A recent court case between a landlord and tenant prompts an interesting discussion. In the lawsuit, the tenant admitted to defaulting on the lease. The debt was then sent to a debt collections company to recover the account. The debt collections company obtained the tenant's credit report as part of its process of attempting to collect the debt. The tenant is now suing the collections agency claiming a violation the FCRA's "permissible purpose" clause.
What is "permissible purpose" and how does it relate to obtaining credit reports?
Permissible Purpose for Credit Reports Defined
American consumer rights for fair credit reporting and the distribution of those reports are protected under the Fair Credit Reporting Act (FCRA). The FCRA was passed to end industry abuse including false information on consumer credit reports, how the reports were being used and how they affected consumer privacy. The FCRA establishes a number of key clauses including:
- Who can report information on credit reports
- Who can obtain credit reports
- When credit reports can be obtained
- What is required before a credit report can be obtained
- Consumer rights to dispute false information
Permissible purpose defines the circumstances in which the FCRA allows credit reports to be obtained. These purposes are documented in section 604 of the FCRA as:
- In response to a court order
- After receiving permission from the consumer
- To someone who:
- intends to use the information in connection with a credit transaction such as the extension of credit
- intends to use the information for employment purposes
- intends to use the information when underwriting insurance for the consumer
- intends to use the information to determine a consumer's eligibility to obtain a license
- intends to use the information to assess credit or repayment risk
- or otherwise has a legitimate business need for the information, a business transaction or reviewing an account
- is an executive or government agency intending to use the information for travel charge cards
When do Debt Collection Agencies Violate Permissible Purpose?
In the case of the tenant and debt collection agency mentioned above, the argument is whether the agency violated the permissible purpose clause of the FCRA. The tenant reviewed her credit report and found that the debt collection agency had acquired her credit report without getting prior approval from her and without permissible purpose. The FCRA permissible purpose statute in question states:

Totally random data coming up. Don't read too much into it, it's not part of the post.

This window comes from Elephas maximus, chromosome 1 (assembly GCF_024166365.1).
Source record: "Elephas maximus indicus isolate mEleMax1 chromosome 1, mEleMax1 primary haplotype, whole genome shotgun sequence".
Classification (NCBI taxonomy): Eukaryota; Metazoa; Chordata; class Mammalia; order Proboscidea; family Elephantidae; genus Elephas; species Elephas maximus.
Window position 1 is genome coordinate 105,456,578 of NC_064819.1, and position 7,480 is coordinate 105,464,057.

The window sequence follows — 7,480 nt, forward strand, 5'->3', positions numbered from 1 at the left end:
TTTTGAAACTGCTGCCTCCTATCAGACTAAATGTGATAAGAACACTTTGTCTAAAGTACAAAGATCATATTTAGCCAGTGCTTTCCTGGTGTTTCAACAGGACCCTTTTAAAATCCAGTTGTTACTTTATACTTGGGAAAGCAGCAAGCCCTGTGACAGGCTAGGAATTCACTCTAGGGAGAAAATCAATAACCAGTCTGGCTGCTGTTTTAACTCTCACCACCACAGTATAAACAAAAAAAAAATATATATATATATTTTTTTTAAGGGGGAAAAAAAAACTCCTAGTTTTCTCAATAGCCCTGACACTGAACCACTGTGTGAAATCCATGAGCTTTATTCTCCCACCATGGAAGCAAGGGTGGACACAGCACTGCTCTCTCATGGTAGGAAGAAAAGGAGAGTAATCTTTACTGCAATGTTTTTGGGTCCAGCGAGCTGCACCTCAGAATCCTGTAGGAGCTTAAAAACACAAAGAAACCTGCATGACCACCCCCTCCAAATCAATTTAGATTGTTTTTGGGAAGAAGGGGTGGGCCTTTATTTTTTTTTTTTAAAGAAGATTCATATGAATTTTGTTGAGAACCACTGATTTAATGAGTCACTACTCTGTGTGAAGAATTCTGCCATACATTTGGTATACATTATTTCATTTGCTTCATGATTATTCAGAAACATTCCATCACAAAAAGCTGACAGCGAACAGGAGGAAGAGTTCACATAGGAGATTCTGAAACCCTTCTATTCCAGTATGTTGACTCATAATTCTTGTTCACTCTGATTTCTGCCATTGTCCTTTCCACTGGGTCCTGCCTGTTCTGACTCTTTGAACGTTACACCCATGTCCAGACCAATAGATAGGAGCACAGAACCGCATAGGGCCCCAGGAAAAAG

"Any consumer reporting agency may furnish a consumer report . . . to a person which it has reason to believe intends to use the information (1) in connection with a credit transaction involving the consumer on whom the information is to be furnished and (2) involving the (a) extension of credit to or (b) review or collection of an account of the consumer."
The collection agency claimed that because the tenant admitted defaulting on the lease, they pulled her credit report for the purpose of "collection of an account". The tenant argued that the debt collection agency was overlooking the beginning of the permissible purpose statute "in connection with a credit transaction". Since a lease agreement is not a credit transaction, the collection agency overstepped.
The federal judge in the case has ruled that the lawsuit should not be dismissed and that the plaintiff (tenant) does has a case moving forward.
Does BYL Collections pull credit reports in cases like this?
At BYL Collections, we don't procure a credit report on a consumer / debtor. We do report delinquent accounts to the Credit Bureaus but we don't pull a "hard inquiry" report on someone since there is too much risk involved and there are other ways to obtain current contact information and bankruptcy data. Our goal is to get our clients paid within the compliance of federal and state regulations.